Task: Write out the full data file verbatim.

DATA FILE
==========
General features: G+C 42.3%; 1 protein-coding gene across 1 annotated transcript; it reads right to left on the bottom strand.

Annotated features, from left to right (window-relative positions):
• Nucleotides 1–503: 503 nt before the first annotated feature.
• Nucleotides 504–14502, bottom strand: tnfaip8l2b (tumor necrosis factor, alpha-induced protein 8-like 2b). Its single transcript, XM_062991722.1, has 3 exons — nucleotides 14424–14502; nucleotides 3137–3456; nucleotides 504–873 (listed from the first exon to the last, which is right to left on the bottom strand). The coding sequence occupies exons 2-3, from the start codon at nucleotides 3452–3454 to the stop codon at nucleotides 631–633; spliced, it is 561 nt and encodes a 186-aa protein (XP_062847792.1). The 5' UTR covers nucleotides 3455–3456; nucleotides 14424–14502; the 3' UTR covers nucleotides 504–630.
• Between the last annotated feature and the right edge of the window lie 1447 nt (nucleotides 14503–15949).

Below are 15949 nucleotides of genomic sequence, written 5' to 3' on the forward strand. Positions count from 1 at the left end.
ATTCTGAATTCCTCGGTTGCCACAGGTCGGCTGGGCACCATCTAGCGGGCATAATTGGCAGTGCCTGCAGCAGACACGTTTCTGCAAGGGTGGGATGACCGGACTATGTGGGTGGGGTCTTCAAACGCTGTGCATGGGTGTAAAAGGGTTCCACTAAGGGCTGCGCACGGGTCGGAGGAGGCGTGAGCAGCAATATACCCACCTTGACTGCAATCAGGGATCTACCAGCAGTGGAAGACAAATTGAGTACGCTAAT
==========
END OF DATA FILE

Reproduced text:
General features: G+C 42.3%; 1 protein-coding gene across 1 annotated transcript; it reads right to left on the bottom strand.

Annotated features, from left to right (window-relative positions):
• Nucleotides 1–503: 503 nt before the first annotated feature.
• Nucleotides 504–14502, bottom strand: tnfaip8l2b (tumor necrosis factor, alpha-induced protein 8-like 2b). Its single transcript, XM_062991722.1, has 3 exons — nucleotides 14424–14502; nucleotides 3137–3456; nucleotides 504–873 (listed from the first exon to the last, which is right to left on the bottom strand). The coding sequence occupies exons 2-3, from the start codon at nucleotides 3452–3454 to the stop codon at nucleotides 631–633; spliced, it is 561 nt and encodes a 186-aa protein (XP_062847792.1). The 5' UTR covers nucleotides 3455–3456; nucleotides 14424–14502; the 3' UTR covers nucleotides 504–630.
• Between the last annotated feature and the right edge of the window lie 1447 nt (nucleotides 14503–15949).

Below are 15949 nucleotides of genomic sequence, written 5' to 3' on the forward strand. Positions count from 1 at the left end.
ATTCTGAATTCCTCGGTTGCCACAGGTCGGCTGGGCACCATCTAGCGGGCATAATTGGCAGTGCCTGCAGCAGACACGTTTCTGCAAGGGTGGGATGACCGGACTATGTGGGTGGGGTCTTCAAACGCTGTGCATGGGTGTAAAAGGGTTCCACTAAGGGCTGCGCACGGGTCGGAGGAGGCGTGAGCAGCAATATACCCACCTTGACTGCAATCAGGGATCTACCAGCAGTGGAAGACAAATTGAGTACGCTAAT